It just occurred to me just how much Marvel Comics seems to have been influenced by the horror genre when it came to creating some of their superhero characters. And no, I’m not talking about how many of them either made their debut in or had stories published in former horror/sci-fi comics such as Tales of Suspense, Journey into Mystery, Strange Tales, Amazing Fantasy, and Tales to Astonish.
Sure, it’s pretty obvious how certain horror stories influenced the Incredible Hulk. Dr. Banner’s (usually) unwilling transformation into the destructive force that is the Hulk nicely mirrors Dr. Jekyll’s relationship with his Mr. Hyde persona. Like Universal’s take on Frankenstein’s monster, the very large and very strong Hulk often comes into conflict with people who deal with things they fear (and don’t understand) by attacking them. Like Frankenstein’s monster, the Hulk’s limited intelligence and speaking abilities also impede his efforts to find peace. Those factors might also explain why both have befriended small children.
However, what you might not know is that the Hulk’s origin story seems to be lifted from The Amazing Colossal Man (which came out about five years before the first issue of the Hulk’s comic book). Think about it: both involve a scientist being mutated due to exposure to an experimental bomb blast while trying to rescue the driver of a vehicle stranded in the test area! Come to think of it, I wonder if the name “The Amazing Colossal Man” could have influenced Marvel’s decision to add adjectives to the titles of many of their superhero titles (The Amazing Spider-Man, The Uncanny X-Men, etc).
Even those without much knowledge of the character can tell that Dr. Henry Pym (aka Ant-Man) is based on The Incredible Shrinking Man. The influence become more apparent when one realizes that Dr. Pym made his debut in a science fiction story called “The Man in the Ant Hill” in 1962, wherein he is accidentally shrunk in an experiment and has to battle ants in order to survive. By his next appearance, Pym has mastered the ability to change size and created a device that lets him communicate with his former foes.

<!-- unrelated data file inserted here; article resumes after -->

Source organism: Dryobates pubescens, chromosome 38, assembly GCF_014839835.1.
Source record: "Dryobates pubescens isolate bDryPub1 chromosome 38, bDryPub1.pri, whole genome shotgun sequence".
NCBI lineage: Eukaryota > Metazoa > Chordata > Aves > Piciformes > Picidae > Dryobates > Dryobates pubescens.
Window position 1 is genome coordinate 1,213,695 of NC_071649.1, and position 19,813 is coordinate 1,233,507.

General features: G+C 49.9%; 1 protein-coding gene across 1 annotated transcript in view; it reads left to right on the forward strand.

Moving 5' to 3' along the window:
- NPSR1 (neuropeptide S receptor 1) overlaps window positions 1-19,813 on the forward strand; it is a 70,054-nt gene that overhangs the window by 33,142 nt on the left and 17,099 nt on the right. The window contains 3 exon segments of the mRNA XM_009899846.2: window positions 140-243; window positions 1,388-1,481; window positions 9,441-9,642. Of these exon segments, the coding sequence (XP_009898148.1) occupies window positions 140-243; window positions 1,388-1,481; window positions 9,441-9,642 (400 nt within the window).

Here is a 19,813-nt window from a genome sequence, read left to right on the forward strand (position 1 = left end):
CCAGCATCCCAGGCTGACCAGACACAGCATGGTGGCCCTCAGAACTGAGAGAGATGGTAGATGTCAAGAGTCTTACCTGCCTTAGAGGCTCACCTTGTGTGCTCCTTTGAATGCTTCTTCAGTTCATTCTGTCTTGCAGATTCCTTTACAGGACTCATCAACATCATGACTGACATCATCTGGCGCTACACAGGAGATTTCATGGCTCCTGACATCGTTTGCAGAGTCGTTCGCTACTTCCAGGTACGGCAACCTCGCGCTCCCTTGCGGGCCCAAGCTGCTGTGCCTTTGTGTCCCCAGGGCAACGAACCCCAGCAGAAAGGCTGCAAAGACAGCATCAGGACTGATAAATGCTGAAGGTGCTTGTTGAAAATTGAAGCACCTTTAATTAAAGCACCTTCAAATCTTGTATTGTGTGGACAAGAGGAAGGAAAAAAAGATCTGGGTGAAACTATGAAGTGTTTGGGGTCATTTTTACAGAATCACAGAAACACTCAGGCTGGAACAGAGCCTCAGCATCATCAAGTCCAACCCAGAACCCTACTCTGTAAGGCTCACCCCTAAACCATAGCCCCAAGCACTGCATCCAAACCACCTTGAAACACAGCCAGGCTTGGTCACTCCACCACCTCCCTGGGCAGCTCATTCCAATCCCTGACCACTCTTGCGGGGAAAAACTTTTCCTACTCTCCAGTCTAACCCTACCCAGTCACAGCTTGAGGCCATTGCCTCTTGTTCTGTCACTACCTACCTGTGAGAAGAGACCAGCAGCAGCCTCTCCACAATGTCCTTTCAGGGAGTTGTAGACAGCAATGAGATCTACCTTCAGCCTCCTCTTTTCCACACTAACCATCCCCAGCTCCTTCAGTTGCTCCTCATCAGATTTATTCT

Also, is it merely a coincidence that both the Mighty Thor’s alter ego and the title character in Monster on Campus are both named Dr. Donald Blake? Pat yourself on the back if you guessed that the horror movie came out years before Thor made his first appearance!
But this (seeming) influence also works in reverse. The monster costume used in 1962’s Hand of Death appears to be a blatant rip-off of the ever lovin’ blue-eyed Thing, right down to the trench coat and sunglasses disguise used when both characters try to blend in with the general public. I must admit to originally thinking the Thing was the rip-off until I took the time to research the year the first issue of the Fantastic Four was published: 1961. But I have heard claims the film was already in production a few months before the FF’s first appearance and how it’s all just a big coincidence. Now if only I could get a definitive answer as to whether Full Moon’s Doctor Mordrid was originally planned as a licensed adaptation of Doctor Strange or if it was just a shameless rip-off…
UPDATE: Yeah, Doctor Mordrid was a rip-off. But it’s also a rip-off with a very interesting backstory…